After The Storm” – Wynn Stewart (1976)
The last top 10 record for a Bakersfield legend. (See the Forgotten Artist article for more on Wynn Stewart)

Borrowed Angel” – Mel Street (1972)
George Jones called King Malachi “Mel” Street his favorite singer. Small wonder, since only Vern Gosdin and Mel Street ever approached George Jones as soulful interpreters of country songs. This song reached #7 on a small label, one of three top 10 records for Street. Always plagued by depression, Mel Street committed suicide on October 21, 1978, his 45th birthday. George Jones sang at his funeral.

A Daisy A Day” – Jud Strunk (1973)
A very gentle and tender love song, it only reach #33, but got to #14 on the pop charts. Styrunk was more of a actor (on Broadway and on television’s Rowan Martin’s Laugh-In) than a singer. He died in a plane crash in 1981 at the age of 45.

She Wakes Me With A Kiss Every Morning” – Nat Stuckey (1971)
This was Nat’s second biggest hit reaching #5 Cashbox/#11 Billboard. Nat was a bigger success as a songwriter than as a performer, although he was an excellent singer, signed to a major label. Alan Jackson took his composition “Pop –A-Top” to the top of the charts a few years back.

Old Flames (Can’t Hold A Candle To You)” – Joe Sun (1978)
Joe had the original, and best, recording of this song. Signed to a minor label, Joe’s version only reached #14 but his smoky voice was perfect for the song. The song was covered in 1980 by Brian Collins and then later that same year someone named Dolly, who took it to #1.

I Can Help” – Billy Swan (1974)
His only top 10 song, this record reached #1 on both Billboard’s country and pop charts. Swan is a former member of Kris Kristofferson’s band. In 1976 he recorded a nice version of “Shake, Rattle and Roll,” the old Bill Haley hit from 1954. Billy’s version barely cracked the top 100.

Read other playlists in the Great Country Songs from the 1970s series:

  1. Brady Vercher
    June 23, 2009 at 12:49 pm

    I can’t remember whether I found it or if it was given to me as a birthday gift, but when I was a kid, I listened to a Ray Stevens casette tape with “The Streak” on it over and over. I still slip a “It’s me again, Margaret” in every once in awhile and people look at me like I’m crazy.

    Billy Joe Shaver had quite a few great songs back in the 70s, but most of them were better known in the hands of other artists. If I remember correctly, everybody wanted a piece of “Ride Me Down Easy.”

    I bought a copy of The Essential Gary Stewart a long time ago for a copy of “She’s Actin’ Single (I’m Drinkin’ Doubles)” and was pleased to find some other material comparable in quality.

    Cool anecdote about Hank Snow being a top notch guitar player. I never hear his name mentioned in that regard.

  2. Rick
    June 23, 2009 at 6:00 pm

    Top notch stuff as usual Paul. Always glad to see Wynn Stewart and Red Simpson get a mention for us big fans of the Bakersfield sound. I’ve never considered Billy Swan’s “I Can Help” to be a country song what with the organ part and all, but I’ve always liked it. Country artists with last names like Sledd, Strunk, and Stuckey should have considered a more reasonable stage last name like say “Twitty”! (lol)

    There is a classic country request radio show from Kentucky I listen to on Friday nights sometimes and one of their most requested songs is Red Sovine’s “Daddy’s Girl”. Still a bit syrupy, but nothing like “Teddy Bear”!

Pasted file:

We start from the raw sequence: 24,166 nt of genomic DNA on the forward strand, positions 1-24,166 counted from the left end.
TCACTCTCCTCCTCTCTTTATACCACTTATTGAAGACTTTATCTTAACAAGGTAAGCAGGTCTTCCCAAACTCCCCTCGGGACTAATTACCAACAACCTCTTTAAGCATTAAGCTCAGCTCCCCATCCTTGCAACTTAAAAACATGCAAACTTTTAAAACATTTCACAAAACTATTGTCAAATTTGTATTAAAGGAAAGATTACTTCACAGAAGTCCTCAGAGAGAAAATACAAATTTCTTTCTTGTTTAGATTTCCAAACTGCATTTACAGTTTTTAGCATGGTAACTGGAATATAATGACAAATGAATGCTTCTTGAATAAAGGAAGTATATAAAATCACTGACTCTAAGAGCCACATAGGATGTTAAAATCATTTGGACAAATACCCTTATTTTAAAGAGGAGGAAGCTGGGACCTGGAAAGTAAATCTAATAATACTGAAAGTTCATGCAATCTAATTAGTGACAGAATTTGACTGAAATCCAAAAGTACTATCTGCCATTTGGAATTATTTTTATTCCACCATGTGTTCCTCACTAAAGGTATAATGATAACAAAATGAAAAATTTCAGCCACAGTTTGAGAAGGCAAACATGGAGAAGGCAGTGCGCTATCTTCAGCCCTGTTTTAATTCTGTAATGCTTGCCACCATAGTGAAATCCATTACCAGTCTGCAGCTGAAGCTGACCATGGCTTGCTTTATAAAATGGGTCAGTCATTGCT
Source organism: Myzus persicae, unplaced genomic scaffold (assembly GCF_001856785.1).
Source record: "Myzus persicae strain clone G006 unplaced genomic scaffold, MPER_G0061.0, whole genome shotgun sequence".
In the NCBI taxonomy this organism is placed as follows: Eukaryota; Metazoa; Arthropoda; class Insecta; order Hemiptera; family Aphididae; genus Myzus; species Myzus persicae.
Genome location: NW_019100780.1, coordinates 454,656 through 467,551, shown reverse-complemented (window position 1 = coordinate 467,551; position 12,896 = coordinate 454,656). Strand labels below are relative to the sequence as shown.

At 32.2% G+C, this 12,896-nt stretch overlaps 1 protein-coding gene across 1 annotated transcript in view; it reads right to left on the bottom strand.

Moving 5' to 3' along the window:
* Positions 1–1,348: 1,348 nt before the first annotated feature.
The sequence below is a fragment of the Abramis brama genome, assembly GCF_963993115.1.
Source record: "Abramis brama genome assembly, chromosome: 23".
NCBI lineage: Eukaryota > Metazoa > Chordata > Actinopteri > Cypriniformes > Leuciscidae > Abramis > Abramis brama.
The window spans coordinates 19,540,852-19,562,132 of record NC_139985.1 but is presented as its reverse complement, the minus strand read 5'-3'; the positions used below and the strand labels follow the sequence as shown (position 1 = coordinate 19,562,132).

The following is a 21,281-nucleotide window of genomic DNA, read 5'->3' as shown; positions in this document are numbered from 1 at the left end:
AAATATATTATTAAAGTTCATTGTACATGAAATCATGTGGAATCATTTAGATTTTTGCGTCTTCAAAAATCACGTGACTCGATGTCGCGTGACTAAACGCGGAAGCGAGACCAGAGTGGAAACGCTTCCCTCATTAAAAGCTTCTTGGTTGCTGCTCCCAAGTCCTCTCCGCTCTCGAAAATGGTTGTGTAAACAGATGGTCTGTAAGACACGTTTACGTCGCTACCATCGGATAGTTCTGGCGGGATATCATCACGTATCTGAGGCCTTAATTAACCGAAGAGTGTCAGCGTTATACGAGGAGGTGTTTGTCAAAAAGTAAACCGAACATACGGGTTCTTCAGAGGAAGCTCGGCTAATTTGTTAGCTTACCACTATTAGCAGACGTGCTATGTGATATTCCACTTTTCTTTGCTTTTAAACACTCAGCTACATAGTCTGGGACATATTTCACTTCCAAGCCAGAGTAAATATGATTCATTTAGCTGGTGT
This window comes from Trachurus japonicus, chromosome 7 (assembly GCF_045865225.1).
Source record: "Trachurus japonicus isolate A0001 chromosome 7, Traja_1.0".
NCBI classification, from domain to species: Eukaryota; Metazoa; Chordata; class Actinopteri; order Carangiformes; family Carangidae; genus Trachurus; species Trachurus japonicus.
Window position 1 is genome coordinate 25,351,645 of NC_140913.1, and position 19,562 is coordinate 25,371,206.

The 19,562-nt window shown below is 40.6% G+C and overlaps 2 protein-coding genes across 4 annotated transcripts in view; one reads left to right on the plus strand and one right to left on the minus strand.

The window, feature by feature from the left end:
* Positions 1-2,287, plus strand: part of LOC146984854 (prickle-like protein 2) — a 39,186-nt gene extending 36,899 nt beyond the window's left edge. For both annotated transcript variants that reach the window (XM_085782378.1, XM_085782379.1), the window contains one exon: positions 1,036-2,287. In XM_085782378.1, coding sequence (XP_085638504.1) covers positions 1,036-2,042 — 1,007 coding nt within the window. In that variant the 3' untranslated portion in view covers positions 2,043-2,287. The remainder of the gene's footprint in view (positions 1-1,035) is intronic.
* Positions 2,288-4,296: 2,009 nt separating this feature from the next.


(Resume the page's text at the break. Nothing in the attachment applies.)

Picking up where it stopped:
3. Jay
    June 23, 2009 at 6:17 pm

    I have “Billy, Get Me A Woman” on a CD. The first time I heard it, I burst out laughing. Joe Stampley put out some awesome music in the 1970’s. As for Nat Stuckey in the 1970’s, I always loved his version of Tony Joe White’s “Old Man Willis”.

  4. ACcountryFan
    June 23, 2009 at 10:49 pm

    A #3 peak on the Billboard country chart for Ray Stevens with “The Streak” was a big deal as far as country music airplay was concerned. The fad was more in step with the pop audience…college students…as to why it rocketed up to #1 in a matter of weeks. I think it hit #1 on the Hot 100 in it’s fourth or fifth week on the chart. Ray was at the time crossing over from pop to country, going back and fourth every release, and the single struck a chord with country audience’s in a way his previous novelty songs never did. His comical songs and his love ballads were charting higher on the Hot 100 and Easy-Listening charts long before he decided to take his country music direction seriously in the late ’70s.

    I’m a die-hard Ray Stevens fan by the way and proud of it. :D :D

    Red Sovine did a song once called “It’ll Come Back” which had a similar little girl back-up group that was used on “Daddy’s Girl”. I like Sovine but i’m not a die-hard fan, though. Whenever I’d hear “I Can Help” I used to think it was an early Oak Ridge Boys song and it wasn’t until several years ago I found out who sang it.

  5. Jon
    June 24, 2009 at 8:42 am

    Uh, yeah, Brady, Snow did at least one instrumental album. He had good tone and great taste in constructing solos, but his picking certainly wasn’t very advanced; there’s nothing wrong with that at all – playing what fits is arguably the most important thing in an instrumentalist, and what Hank played certainly fit his general style – but IMO, to favorably compare his abilities to those of Urban and Paisley is ludicrous.

    For those who enjoy Ray Stevens, he’s still going strong, with a new album out that’s being sold exclusively at Pilot truck stops for a while.

  6. Mike K
    June 24, 2009 at 9:36 am

    Gary Stewart is one of my favorite artists (he lived just a few miles away from me before he passed away), but my favorite song is “I See the Want to in Your Eyes,” which was on the same album as the three songs you mentioned. I am also partial to “Snuff Queen” off his first (and only) MCA album.

    Brady – You aren’t crazy for liking “it’s Me Again Margaret.” “I’ll be there with a fried chicken, a weed-eater and some peach preserves.” I always liked that song, as well as the one about the Shriner’s convention.

    I think Ragged Old Truck is my favorite Billy Joe Shvaer song, but that one might not have been in the 70’s.

    Thanks, Paul, for another great list.

  7. Paul W Dennis
    June 24, 2009 at 10:14 am

    Having seen Hank perform live on several occasions, I can assure you that he was THAT good. He released five (5) instrumental albums including REMINISCING in 1966, which was a duet album with Chet Atkins. Chet never did duet albums with any guitarist who was not among the elite (Les Paul, Tommy Emmanuel, Lenny Breaux, Mark Knoffler, Jerry Reed)

  8. mark d. kitchen
    December 29, 2009 at 9:06 pm

    hi would like to say i like the late great mel street. i think it stinks that he aint in the country music hall of fame. i also think that country radio should play him more. i wish i would of got to go to one of his concerts, but he passed away in 1978, and i was born in 1979. mel is sure missed alot. we miss you mel street 1933 – 1978.